Logan Kenny: Feminine products have a tax while, in some states, male specific products such as erectile dysfunction medication do not. Why do you think this is?

Bridget Crawford: Generally speaking, all items are subject to sales tax unless they are specifically made exempt. Most states have exemptions for items that are considered to be necessities.  Medications, such as Viagra, are commonly considered necessities. I don’t think there has been some grand conspiracy to tax women specifically. Rather, it is the failure to exempt menstrual products — an inaction — that is the problem. My colleague and co-author Emily Gold Waldman and I (here) have attributed the failure to exempt these products from a general squeamishness about talking openly about menstrual products and women’s bodily functions. And if lawmakers do not talk about the biological need for these products, then menstrual products will never make it onto the list of exempt items.

Logan Kenny: Some people argue that eliminating the tax would raise the tax on other items. Is this an acceptable argument and why/why not?

Bridget Crawford: Simply put, states should repeal the tampon tax because the tax is unconstitutional. Legally speaking, it’s no defense to an unconstitutional law to say, “We have to keep discriminating because non-discrimination is expensive.” Practically speaking, if a state does the right thing and eliminates the sales tax on menstrual products, there is zero evidence that other taxes will increase. States like New York and Florida, to name just two, eliminated their tampon taxes without increasing other taxes.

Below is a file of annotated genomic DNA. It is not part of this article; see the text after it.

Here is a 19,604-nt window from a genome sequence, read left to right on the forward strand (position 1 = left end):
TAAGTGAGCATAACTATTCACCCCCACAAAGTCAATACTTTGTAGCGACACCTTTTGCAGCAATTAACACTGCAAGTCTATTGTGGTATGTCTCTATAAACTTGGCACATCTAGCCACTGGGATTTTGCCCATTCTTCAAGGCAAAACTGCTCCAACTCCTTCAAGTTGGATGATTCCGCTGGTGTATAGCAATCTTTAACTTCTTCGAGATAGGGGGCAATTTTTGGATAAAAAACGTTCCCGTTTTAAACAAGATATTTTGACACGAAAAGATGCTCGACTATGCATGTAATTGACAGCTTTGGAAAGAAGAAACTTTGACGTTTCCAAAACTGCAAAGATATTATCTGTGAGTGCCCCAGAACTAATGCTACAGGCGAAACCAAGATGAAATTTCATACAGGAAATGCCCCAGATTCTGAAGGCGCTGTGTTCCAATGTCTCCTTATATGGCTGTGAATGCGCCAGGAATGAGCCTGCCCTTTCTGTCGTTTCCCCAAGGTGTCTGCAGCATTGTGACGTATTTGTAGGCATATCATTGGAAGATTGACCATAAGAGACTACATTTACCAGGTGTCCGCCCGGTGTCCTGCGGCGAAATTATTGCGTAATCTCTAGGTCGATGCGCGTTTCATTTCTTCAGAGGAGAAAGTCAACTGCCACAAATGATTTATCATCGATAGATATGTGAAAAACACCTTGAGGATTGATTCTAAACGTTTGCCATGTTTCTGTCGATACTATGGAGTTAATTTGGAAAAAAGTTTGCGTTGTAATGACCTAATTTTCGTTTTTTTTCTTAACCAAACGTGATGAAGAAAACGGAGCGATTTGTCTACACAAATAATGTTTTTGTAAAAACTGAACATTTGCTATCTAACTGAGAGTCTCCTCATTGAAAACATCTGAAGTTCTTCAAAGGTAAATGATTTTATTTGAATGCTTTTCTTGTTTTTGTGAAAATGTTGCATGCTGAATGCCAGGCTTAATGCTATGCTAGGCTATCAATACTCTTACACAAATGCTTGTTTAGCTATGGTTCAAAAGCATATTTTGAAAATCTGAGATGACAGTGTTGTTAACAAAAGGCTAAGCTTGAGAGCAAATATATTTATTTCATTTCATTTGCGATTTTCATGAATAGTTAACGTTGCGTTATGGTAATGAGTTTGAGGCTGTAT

Logan Kenny: What are other misconceptions that people may have about eliminating the tax? Why are they not credible?

Bridget Crawford: I was surprised to read (here) that one Virginia lawmaker objected to including menstrual products in the state’s annual three-day sales tax holiday, for fear that women would “abuse” the privilege. And there is the high school principal (here) who initially turned down students’ request for free menstrual products in school bathrooms, on the grounds that the girls would “abuse the privilege.” These men seem to fundamentally misunderstand both menstruation and women.  Menstruation is an involuntary biological process. Girls and women aren’t out to profit from their periods, gobbling up resources for the sake of it. Would that lawmaker say the same thing about toilet paper? Does the high school principal worry that students widely and systematically abuse the availability of hand towels in the bathroom? I doubt it.  Their comments are outright sexist.

Logan Kenny: What is needed by state legislation in order to eliminate the tax?

Bridget Crawford: The legislative solution is very simple, and I am willing to work on a pro bono basis with any state legislature that wants to repeal its tax.  Simply add menstrual products to the list of tax-exempt items! Professor Elizabeth Cooper and her students in the Legislative and Policy Advocacy Clinic at Fordham Law School, together with the nonprofit Period Equity, have put together a fantastic set of advocacy materials (here) that citizens can use to advocate for repeal in their state.